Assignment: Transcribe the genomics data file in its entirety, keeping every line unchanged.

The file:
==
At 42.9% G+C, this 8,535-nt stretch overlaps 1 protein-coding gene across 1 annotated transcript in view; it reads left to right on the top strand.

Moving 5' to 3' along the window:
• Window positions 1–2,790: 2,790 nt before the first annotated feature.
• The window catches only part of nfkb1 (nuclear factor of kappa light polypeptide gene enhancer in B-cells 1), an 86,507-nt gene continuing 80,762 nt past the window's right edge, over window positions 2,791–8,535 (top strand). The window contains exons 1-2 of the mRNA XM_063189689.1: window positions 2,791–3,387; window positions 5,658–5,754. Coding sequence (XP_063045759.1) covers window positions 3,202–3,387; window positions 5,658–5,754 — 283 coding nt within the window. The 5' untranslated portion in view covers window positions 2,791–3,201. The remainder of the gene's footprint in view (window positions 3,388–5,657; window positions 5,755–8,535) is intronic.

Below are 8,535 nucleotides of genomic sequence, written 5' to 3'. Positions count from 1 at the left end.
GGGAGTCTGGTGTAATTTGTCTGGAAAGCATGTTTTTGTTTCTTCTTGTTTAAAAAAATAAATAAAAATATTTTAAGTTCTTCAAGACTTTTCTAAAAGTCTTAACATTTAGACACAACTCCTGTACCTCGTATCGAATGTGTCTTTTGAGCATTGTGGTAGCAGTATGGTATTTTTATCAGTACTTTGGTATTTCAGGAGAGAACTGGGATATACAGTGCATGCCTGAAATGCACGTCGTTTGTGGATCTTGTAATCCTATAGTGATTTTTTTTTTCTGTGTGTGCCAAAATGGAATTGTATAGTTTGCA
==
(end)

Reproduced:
At 42.9% G+C, this 8,535-nt stretch overlaps 1 protein-coding gene across 1 annotated transcript in view; it reads left to right on the top strand.

Moving 5' to 3' along the window:
• Window positions 1–2,790: 2,790 nt before the first annotated feature.
• The window catches only part of nfkb1 (nuclear factor of kappa light polypeptide gene enhancer in B-cells 1), an 86,507-nt gene continuing 80,762 nt past the window's right edge, over window positions 2,791–8,535 (top strand). The window contains exons 1-2 of the mRNA XM_063189689.1: window positions 2,791–3,387; window positions 5,658–5,754. Coding sequence (XP_063045759.1) covers window positions 3,202–3,387; window positions 5,658–5,754 — 283 coding nt within the window. The 5' untranslated portion in view covers window positions 2,791–3,201. The remainder of the gene's footprint in view (window positions 3,388–5,657; window positions 5,755–8,535) is intronic.

Below are 8,535 nucleotides of genomic sequence, written 5' to 3'. Positions count from 1 at the left end.
GGGAGTCTGGTGTAATTTGTCTGGAAAGCATGTTTTTGTTTCTTCTTGTTTAAAAAAATAAATAAAAATATTTTAAGTTCTTCAAGACTTTTCTAAAAGTCTTAACATTTAGACACAACTCCTGTACCTCGTATCGAATGTGTCTTTTGAGCATTGTGGTAGCAGTATGGTATTTTTATCAGTACTTTGGTATTTCAGGAGAGAACTGGGATATACAGTGCATGCCTGAAATGCACGTCGTTTGTGGATCTTGTAATCCTATAGTGATTTTTTTTTTCTGTGTGTGCCAAAATGGAATTGTATAGTTTGCA